Redcliffe and the city centre
The area that wraps around the city’s core, taking in the east end of the Floating Harbour and St Mary Redcliffe church, is crowded with emerging developments and the market is brisk.
According to George Cardale, head of Savills’s residential development in Bristol, one new waterfront scheme, Bridge Quay, sold its first release of 40 apartments in one day last month. At the recent launch of Cask Store at waterfront Finzels Reach, buyers camped overnight to be first in the queue. There are too many other city schemes to list them all, but of note are The General (pictured above, the conversion of the former General Hospital into 205 apartments, priced from £252,500) and the Huller and Cheese Warehouse on Temple Back, which launches next month, offering a city location and views across a lively section of the harbour at prices starting at £186,000.

Montpelier and Kingsdown
According to Stuart Oliver, of Andrews, Montpelier is the most popular area with buyers moving from London, who are seduced by its boho, multicultural, urban vibe and views of the city from the upper floors of Grade-II listed houses – the latter arranged in hilly Georgian terraces every bit as good as Clifton’s but significantly cheaper. Incoming buyers, he suggests, are also free of preconceptions; locals tend to think Montpelier is a little too inner city.
Kingsdown is its more sedate neighbour, with cobbled streets, larger, finer Georgian houses, garden squares and some the best views across the city centre.

Totterdown and Temple Meads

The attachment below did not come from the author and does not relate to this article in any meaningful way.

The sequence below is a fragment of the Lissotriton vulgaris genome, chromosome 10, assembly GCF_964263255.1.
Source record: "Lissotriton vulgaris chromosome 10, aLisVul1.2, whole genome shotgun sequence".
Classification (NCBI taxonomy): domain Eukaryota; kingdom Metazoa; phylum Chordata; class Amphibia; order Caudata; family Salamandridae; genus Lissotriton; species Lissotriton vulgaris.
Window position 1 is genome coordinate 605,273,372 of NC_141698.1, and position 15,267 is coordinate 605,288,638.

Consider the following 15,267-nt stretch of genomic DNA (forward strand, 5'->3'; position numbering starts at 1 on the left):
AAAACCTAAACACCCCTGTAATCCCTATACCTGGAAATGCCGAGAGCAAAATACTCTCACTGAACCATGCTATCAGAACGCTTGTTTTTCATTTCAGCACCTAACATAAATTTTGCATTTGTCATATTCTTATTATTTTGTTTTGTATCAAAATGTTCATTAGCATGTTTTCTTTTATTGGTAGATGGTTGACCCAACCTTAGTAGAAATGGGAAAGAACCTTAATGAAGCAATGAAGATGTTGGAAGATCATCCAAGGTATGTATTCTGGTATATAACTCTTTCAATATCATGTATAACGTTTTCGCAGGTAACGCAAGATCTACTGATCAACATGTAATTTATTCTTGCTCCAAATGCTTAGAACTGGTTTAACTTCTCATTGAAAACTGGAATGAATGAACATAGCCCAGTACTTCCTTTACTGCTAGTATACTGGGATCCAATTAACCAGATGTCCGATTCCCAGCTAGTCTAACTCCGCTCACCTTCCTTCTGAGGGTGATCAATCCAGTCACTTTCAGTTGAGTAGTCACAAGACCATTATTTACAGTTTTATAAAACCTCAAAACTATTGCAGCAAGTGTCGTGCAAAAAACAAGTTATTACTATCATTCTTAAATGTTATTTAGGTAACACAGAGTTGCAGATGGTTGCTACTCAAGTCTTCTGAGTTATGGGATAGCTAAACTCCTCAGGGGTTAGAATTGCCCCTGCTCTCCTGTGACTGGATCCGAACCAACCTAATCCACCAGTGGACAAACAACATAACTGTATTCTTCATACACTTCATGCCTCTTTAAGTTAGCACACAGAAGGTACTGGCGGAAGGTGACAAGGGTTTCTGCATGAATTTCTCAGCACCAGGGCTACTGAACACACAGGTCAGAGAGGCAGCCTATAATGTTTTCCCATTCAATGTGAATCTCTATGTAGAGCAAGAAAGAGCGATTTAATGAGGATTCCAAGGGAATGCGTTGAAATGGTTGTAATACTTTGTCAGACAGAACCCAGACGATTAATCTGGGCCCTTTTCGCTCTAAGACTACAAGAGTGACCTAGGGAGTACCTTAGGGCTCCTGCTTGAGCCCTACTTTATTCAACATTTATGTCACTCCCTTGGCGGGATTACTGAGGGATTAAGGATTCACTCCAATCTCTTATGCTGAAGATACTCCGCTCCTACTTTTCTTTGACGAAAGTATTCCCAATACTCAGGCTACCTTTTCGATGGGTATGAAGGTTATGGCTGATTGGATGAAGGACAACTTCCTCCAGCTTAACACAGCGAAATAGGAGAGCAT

Totterdown is one of the city’s budget options: an elevated urban village of narrow streets built in the 19th century around the railway industry. The houses tend to be smaller and a little older than in neighbouring Southville, and the area attracts young families and first-time buyers.

It’s arty, pubby, faintly hippy and hilly – Vale Street is thought to be the steepest residential street in England – but further gentrification is just around the corner. This is one of the closest areas to the station, and when the new electric trains start speeding into Bristol in a couple of years’ time, residents will be able to totter down to Temple Meads in minutes.
Another bonus is the developing Creative Quarter at nearby Paintworks – a riverside industrial estate converted into live-work spaces. Plus the regeneration of the Temple Quarter Enterprise Zone (the scruffy bits around the station) will include the new Bristol Arena. Totterdown’s two-bedroom terraces currently sell for around £250,000; larger houses for £300,000